You can say what we want you to say
February 11, 2009 3:27 AM   Subscribe

The kidnapping of Philip Rizk; later they tried to get his father as well. Philip has now been freed.
The detention of protesters highlights Middle East governments' ambivalent attitudes towards support for the Palestinians.
Here it is worth noting of course that Philip is not alone in his arrest. Another blogger Diaa Eddin Gad has also been arrested as have several people attending a Muslim Brotherhood demonstration. A strong, collective message was sent last February when Egypt and Saudi Arabia introduced a pan-Arab regulatory framework for satellite television stations. The document, titled "Principles for Organizing Satellite Radio and TV Broadcasting in the Arab Region," clearly targets independent and privately owned stations that have been airing criticism of Arab governments.
This has helped trigger a Revolution, Facebook-Style.

"In most countries in the Arab world Facebook is now one of the 10 most-visited Web sites, and in Egypt it ranks third, after Google and Yahoo. About one in nine Egyptians has Internet access, and around 9 percent of that group are on Facebook — a total of almost 800,000 members. An estimated 18,000 Egyptians are imprisoned under the law, which allows the police to arrest people without charges, allows the government to ban political organizations and makes it illegal for more than five people to gather without a license from the government".
posted by adamvasco (5 comments total)
Well, I have 19 friends none of which are Egyptians, so that's cool, I think. This blogpost has a disappointing one-sided story but there are many of them. With regard to politics, anything is possible.
posted by tellurian at 5:22 AM on February 11, 2009

I apparently went to undergrad with him— a good number of my friends are close to him, although I'd never heard his name until this happened. I'm very glad to hear that he's been freed.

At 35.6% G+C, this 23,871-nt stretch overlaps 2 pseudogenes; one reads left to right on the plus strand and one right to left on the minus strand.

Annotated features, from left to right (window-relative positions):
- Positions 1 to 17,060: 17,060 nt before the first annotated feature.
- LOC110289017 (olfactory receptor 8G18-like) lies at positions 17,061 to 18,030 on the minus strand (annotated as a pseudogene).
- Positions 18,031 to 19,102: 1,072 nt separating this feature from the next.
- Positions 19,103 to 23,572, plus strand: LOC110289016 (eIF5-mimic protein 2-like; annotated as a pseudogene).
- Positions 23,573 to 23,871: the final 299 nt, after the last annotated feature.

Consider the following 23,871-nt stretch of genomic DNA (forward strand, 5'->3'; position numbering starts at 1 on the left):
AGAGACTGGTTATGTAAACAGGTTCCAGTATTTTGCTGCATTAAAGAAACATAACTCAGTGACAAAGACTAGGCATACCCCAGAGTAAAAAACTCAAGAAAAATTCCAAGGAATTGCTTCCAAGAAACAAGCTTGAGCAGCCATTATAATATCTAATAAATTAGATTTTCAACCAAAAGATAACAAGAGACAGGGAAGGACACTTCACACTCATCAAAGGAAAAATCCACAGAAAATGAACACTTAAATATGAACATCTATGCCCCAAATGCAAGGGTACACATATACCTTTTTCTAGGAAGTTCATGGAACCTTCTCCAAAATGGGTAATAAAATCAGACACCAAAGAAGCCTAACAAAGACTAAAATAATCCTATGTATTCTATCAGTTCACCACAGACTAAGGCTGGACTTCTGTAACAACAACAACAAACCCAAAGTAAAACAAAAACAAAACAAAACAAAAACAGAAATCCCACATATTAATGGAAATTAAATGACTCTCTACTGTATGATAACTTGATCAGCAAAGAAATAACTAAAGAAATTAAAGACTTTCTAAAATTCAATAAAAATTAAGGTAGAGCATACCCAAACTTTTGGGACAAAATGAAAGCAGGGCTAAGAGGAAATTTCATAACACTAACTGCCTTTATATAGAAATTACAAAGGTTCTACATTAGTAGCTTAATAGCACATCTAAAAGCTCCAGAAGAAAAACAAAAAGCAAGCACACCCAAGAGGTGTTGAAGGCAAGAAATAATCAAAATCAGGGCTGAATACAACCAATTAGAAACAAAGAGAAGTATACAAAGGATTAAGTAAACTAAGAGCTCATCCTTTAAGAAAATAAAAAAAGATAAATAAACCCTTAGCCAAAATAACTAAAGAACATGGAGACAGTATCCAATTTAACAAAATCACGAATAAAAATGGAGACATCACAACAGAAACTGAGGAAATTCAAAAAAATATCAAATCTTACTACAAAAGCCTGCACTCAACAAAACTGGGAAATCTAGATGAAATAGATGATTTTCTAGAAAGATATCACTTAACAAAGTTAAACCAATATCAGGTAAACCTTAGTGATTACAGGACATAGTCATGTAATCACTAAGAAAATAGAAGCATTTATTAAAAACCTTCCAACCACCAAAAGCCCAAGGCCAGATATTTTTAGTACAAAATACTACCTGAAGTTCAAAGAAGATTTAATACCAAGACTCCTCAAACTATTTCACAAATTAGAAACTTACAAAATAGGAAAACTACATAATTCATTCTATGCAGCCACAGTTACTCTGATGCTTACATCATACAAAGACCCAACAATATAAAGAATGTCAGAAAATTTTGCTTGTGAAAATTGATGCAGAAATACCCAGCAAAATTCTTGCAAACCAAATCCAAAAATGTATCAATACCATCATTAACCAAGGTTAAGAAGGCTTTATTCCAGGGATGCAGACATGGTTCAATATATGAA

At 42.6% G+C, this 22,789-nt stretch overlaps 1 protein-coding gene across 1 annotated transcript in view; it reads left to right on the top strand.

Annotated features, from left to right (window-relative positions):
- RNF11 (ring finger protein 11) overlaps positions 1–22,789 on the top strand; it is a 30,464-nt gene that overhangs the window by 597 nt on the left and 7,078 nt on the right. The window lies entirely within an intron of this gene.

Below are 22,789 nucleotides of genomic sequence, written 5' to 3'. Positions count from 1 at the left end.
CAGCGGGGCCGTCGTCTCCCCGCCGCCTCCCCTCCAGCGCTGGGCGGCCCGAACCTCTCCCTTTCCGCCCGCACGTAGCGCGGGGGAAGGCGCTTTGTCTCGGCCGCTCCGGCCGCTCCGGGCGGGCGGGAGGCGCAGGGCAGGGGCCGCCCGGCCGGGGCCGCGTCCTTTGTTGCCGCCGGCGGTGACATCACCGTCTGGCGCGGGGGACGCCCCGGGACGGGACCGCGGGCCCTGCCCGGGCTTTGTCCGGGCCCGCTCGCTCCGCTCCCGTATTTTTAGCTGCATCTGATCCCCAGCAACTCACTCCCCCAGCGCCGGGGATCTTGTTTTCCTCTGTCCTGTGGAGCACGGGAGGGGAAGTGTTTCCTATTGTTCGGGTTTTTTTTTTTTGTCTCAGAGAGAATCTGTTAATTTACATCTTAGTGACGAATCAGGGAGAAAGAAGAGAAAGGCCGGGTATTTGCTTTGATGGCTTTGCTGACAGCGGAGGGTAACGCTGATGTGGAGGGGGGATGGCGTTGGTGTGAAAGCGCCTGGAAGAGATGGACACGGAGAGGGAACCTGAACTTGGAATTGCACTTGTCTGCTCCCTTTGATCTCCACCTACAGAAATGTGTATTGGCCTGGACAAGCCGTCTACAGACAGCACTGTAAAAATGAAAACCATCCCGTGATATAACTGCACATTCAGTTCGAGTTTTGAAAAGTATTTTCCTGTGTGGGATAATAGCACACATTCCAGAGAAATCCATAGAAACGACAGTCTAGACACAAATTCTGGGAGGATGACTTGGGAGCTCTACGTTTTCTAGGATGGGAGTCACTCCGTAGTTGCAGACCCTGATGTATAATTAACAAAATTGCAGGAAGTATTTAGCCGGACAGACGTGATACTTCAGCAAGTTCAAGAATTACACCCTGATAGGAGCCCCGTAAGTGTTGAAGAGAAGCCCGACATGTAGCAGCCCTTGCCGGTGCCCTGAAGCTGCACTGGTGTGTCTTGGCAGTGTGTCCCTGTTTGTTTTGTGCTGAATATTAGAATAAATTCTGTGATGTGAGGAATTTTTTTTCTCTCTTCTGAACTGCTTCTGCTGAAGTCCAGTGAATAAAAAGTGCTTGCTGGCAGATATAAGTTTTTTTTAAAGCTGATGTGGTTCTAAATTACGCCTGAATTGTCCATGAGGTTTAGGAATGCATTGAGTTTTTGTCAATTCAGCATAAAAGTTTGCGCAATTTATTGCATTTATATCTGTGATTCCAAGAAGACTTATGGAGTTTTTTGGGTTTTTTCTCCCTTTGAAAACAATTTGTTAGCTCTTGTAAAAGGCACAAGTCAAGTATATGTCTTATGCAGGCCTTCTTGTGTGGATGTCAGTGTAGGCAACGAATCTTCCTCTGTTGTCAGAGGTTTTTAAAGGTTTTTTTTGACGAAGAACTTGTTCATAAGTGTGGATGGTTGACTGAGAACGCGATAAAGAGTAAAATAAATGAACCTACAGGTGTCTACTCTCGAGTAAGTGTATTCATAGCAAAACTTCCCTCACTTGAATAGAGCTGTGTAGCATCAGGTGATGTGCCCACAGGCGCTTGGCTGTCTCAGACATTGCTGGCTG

posted by shakespeherian at 5:26 AM on February 11, 2009

I will look at the links in a minute but had to say there is no revolution that has been triggered facebook style. /snark
posted by IvoShandor at 5:36 AM on February 11, 2009 [1 favorite]

I expect Facebook makes the counter-revolution easier than the revolution, because now all the police have to do is beat one password out of a dissident (as the post above says they did) and they get all their collaborators' names, plans, and interconnections. so maybe it's best to keep the secret revolutionary cell off Facebook.
posted by WPW at 6:59 AM on February 11, 2009

You know, there is only reason the Israeli-Palestinian conflict receives so very much more attention than other situations around the world, including ones that are both worse disasters and easier to solve, namely that the Israeli-Palestinian conflict plays into the political hands of Muslim leaders. Arab protestors will see this attention evaporate if they stray too far from their leader's wishes.
posted by jeffburdges at 8:28 AM on February 11, 2009

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